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The Book Club

Four years ago, at a book club we were supposed to discuss “Veronica Decides to Die” for Paulo Coelho; a book about a 24 year old girl who tried to commit suicide but failed and was sent to a rehabilitation facility. The story is inspired or loosely based on some events that the author himself has been through when his parents sent him to mental rehab because he was considered crazy for wanting to become a writer instead of a doctor or a lawyer.

I am a person who enjoys reading alone most of the time and I don’t normally attend book clubs or discussions. Of course, being exposed to how different people experience the same book differently is something important, and it is interesting to find out about an angle that you yourself did not pay that much attention to while reading, but I usually do that on the Goodreads website. That particular day I said I’m going to give it a try and discuss the book with real people in real life and go out of my comfort zone and all that extrovert stuff, and it happened that the book they were discussing was one that I have already read a year before. I wanted to reread it again to recall my initial feelings, but I was tight on time, so I did not. I went unprepared. Attendees had read the book a few days before the meeting time and were prepared with notes and things to say. They analyzed some scenes and commented on others. I was just listening until it was the turn of one of the girls in attendance to give her comments and review. She said Veronica was a weak quitter for seeking help and ending up in rehab, and instead, it is expected from a strong person to heal themselves by themselves and not cry for help.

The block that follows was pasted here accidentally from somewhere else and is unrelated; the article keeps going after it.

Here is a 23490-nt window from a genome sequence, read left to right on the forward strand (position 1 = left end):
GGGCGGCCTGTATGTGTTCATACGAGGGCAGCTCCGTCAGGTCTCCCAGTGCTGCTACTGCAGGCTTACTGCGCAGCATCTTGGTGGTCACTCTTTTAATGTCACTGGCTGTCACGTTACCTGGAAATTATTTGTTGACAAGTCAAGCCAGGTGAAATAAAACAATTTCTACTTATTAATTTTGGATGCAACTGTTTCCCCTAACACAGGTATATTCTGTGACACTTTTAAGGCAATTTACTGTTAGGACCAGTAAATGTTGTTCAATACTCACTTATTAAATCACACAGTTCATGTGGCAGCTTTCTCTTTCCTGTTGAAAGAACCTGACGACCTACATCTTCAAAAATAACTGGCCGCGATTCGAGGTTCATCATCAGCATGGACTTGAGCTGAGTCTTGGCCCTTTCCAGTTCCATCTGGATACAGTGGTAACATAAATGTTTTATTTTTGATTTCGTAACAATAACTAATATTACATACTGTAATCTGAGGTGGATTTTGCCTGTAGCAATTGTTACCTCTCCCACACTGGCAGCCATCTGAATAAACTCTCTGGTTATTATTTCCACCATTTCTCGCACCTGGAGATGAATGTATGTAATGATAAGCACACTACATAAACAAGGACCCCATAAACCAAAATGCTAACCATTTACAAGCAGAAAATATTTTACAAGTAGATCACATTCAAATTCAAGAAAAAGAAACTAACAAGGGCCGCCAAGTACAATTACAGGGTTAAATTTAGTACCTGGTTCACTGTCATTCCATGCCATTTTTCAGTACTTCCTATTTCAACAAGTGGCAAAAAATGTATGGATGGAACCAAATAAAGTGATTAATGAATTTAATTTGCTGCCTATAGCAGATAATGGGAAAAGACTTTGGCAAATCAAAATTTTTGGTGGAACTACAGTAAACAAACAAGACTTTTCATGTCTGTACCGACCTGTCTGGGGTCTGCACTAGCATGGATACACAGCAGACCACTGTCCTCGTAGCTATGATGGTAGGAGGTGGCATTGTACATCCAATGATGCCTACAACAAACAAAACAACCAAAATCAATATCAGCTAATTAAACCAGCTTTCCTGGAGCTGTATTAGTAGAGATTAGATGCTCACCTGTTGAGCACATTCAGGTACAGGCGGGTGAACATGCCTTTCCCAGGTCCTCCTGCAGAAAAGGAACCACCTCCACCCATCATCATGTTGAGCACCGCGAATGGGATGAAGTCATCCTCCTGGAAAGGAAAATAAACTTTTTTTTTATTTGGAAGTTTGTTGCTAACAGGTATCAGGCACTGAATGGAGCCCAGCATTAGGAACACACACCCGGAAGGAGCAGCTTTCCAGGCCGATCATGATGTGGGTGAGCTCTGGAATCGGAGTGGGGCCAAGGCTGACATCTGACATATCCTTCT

That was when I finally opened my mouth and told her that a simple act of seeking help for mental or psychological disorders requires a tremendous courage and profound strength, and I would respect anyone like Veronica for thinking and acting in a similar way. I said nothing more in that club, and returned back home when it was over, but the girl’s comment bothered me so much and it was weird that no one else among the attendees objected to her views (that was a discussion round after all) and it actually reflects how most of us think about mental health and seeking help.